intybus): "and they shall
eat the flesh in that night, roast with fire, and unleavened bread, and with
bitter herbs they shall eat it." Exodus
Bitter Herbs are mentioned often in the Bible. Considering the
quality of their food, these digestive aids were probably very necessary for
good intestinal bacteria and health. It is thought, by the interpreters of the
Bible, that many herbs were used in this manner, including dandelion and sorrel.
Chicory, with its cornflower blue flowers, can be used many ways. The
young leaves are excellent in salad. They can be steamed or blanched and used as
greens by themselves or with other nutritious green leaves. The root can be can
be ground and added to coffee.
LEMON GRASS (Cymbopogon citratus):
“Take thou also unto thee principal spices, of pure myrrh five hundred shekels, and of sweet cinnamon half so much, even two hundred and fifty shekels, and of sweet calamus two hundred and fifty shekels,”
Sweet smelling Calamus refers to the many aromatic grasses found growing in abundance in the Holy Land, of which Lemon Grass is one. In this scripture the Lord delivers instructions to Moses for the proper way to make and use Holy Oil. So valued was this oil that perfume was not even to be made in the same way.
Lemon Grass is an essential ingredient in many Asian dishes. After a good size clump of Lemon Grass has developed, pieces can be broken off at the base of the clump for cooking. The white fleshy part at the base of the reed is the part that gives a sharp lemon tang to soups and stir fry. It is a tender plant and should be protected or brought in where winters go below
GREEK BAY (Laurel
nobilis): "I have seen the
wicked in great power, and spreading himself like a green bay tree."
Psalms 37: 35
Evergreen, sturdy and fragrant; surely these were contributing
factors to the greatness bestowed on Bay throughout history. David assigned the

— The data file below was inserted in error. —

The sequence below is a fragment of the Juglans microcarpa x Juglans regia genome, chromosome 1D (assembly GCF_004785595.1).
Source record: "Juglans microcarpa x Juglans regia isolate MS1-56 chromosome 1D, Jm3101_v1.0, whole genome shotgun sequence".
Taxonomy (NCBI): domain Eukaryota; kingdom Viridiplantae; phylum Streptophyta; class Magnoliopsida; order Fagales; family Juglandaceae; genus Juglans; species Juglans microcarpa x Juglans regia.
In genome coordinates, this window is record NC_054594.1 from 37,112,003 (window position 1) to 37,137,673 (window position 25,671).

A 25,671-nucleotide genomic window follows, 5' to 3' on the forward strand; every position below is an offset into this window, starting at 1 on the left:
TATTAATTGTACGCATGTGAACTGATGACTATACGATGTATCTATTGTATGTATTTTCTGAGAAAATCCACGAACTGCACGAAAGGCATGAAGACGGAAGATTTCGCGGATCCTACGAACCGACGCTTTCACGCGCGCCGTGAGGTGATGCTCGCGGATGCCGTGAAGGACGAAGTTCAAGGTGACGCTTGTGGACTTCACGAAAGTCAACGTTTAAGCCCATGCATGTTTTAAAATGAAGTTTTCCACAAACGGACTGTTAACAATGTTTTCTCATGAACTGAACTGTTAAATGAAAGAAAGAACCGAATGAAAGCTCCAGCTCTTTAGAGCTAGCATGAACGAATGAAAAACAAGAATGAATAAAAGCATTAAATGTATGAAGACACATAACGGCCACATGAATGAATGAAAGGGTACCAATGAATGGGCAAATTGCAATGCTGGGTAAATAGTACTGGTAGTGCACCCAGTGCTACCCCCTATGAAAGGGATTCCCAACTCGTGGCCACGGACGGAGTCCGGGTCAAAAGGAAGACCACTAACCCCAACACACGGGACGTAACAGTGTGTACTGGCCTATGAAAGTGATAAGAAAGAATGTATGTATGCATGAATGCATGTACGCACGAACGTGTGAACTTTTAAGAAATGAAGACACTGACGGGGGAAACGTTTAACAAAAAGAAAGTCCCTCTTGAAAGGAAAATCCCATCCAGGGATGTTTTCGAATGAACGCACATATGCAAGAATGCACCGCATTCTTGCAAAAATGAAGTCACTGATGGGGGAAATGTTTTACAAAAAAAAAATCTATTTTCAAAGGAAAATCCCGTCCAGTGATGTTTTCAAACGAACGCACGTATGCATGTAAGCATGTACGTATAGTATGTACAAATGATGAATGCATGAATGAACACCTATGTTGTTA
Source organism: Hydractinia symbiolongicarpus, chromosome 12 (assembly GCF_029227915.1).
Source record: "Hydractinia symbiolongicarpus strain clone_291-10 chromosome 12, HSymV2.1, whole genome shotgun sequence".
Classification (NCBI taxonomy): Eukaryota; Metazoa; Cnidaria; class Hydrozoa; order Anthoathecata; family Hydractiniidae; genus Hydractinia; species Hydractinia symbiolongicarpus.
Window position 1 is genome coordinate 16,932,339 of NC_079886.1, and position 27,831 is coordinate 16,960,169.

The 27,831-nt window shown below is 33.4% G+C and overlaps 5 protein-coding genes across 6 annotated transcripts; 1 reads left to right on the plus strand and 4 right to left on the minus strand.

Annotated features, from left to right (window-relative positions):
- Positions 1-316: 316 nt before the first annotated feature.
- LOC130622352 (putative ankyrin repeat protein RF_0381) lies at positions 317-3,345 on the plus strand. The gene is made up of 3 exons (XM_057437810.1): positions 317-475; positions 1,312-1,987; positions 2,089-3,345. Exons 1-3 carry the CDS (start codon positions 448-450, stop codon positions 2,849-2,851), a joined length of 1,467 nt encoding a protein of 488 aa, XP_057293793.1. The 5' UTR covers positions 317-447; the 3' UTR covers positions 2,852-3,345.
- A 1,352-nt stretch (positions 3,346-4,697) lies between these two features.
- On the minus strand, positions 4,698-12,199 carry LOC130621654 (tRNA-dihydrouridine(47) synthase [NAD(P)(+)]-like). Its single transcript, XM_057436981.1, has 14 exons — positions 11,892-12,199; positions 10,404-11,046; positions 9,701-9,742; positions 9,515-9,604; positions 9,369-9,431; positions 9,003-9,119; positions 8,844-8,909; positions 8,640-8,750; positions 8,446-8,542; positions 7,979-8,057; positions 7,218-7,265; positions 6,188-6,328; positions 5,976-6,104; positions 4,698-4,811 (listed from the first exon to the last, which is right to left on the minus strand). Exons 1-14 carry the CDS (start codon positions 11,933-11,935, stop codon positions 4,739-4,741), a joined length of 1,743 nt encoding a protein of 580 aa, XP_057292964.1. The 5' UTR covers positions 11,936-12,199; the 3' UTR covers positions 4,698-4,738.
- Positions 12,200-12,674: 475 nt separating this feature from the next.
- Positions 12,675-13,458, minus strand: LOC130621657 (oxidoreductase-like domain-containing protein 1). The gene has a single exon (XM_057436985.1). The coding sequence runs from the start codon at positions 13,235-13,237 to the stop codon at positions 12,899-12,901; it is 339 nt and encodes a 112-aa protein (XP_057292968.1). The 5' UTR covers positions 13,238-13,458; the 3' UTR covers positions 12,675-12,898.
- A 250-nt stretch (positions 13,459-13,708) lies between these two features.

virtue of prosperity to the tree. This meaning
has transferred itself to our present society with the conferring of a BA degree
or a Baccalaureate degree. Even so, we no longer value Bay as a headdress or as
a symbol. It is the spicy aroma and pungent flavor we love today. Bay is hardy
only to about 15 degrees, but it is not too difficult to grow it in a pot.
Even though in the Mediterranean,
Bay may grow 40 or 50 feet, it takes a very long time to do so here in the
United States, making it a suitable container plant. Leave the pot
outside during summer and bring it inside for the winter. It is well worth whatever effort it takes to have this shrub
contributing to our herb gardens, and our kitchen tables.
EGYPTIAN MINT (Mentha niliaca):
“But woe unto you, Pharisees! for ye tithe mint and rue and all manner of herbs, and pass over
judgment and the love of God: these ought ye to have done, and not to leave the other undone.”
That Mint was tithed at all shows the value the Pharisees placed upon this herb. Imagine determining what one tenth of your mint crop
was! Mint was valued for its fresh aroma and sweet taste and often used to flavor meat.
Also an important “strewing” herb, mint stems were hung in doorways and thrown on dirt floors to mask the effects of inadequate sanitation.
Scholars disagree on which mint was actually the mint of the Bible, but this is
a nice one from the same region. There were probably many mints then as there
are today. It freely crosses and produces great differences from this wild
DWARF SWEET MYRTLE (Myrtus communis compacta): “Instead of the thorn shall come up the fir tree, and instead of the brier shall come up the myrtle tree.”
The symbol of divine generosity. According to one interpretation when “Adam was expelled from Paradise he was allowed to take with him wheat, chief of foods,; the date, chief of fruits; and the myrtle, chief of scented flowers”. The bark and roots are used to tan the finest Turkish and Russian leather to which it imparts a delicate scent. The Myrtle variety included in your garden is a dwarf suitable for hedges, topiaries and containers.
SYRIAN OREGANO (Origanum maru):
“Purge me with hyssop, and I shall be clean: wash me, and I shall be whiter than snow.” Psalms 51:7.
Because common Hyssop
(Hyssopus officinalis) is not native to the Mediterranean area, much debate has ensued over which plant was referred to as Hyssop. It may have even been several different plants used for different and varied purposes.
Syrian Oregano however seems to most adequately fill many of the references to hyssop found in the bible. It was often gathered in bunches and used as a brush or sprinkler for purification rituals. It was surely enjoyed, as it is today, for its excellent flavor. It is still widely used in the Middle East as an ingredient in the spice blend
Zatar. It has one of the strongest tastes of all the Oreganos and can be used fresh or dried on pizza, eggs,
baked in bread or cooked in sauces.
Adam, Cain, Luke, Solomon and Paul, these were only a few of the biblical
gardeners. In the Bible, they discuss grafting and root stock and the proper way
of taking cuttings. Sounds a lot like what we struggle with and strive to
Additional Plants for the Biblical Herb Garden: Capers, Cistus, Dill, Rue and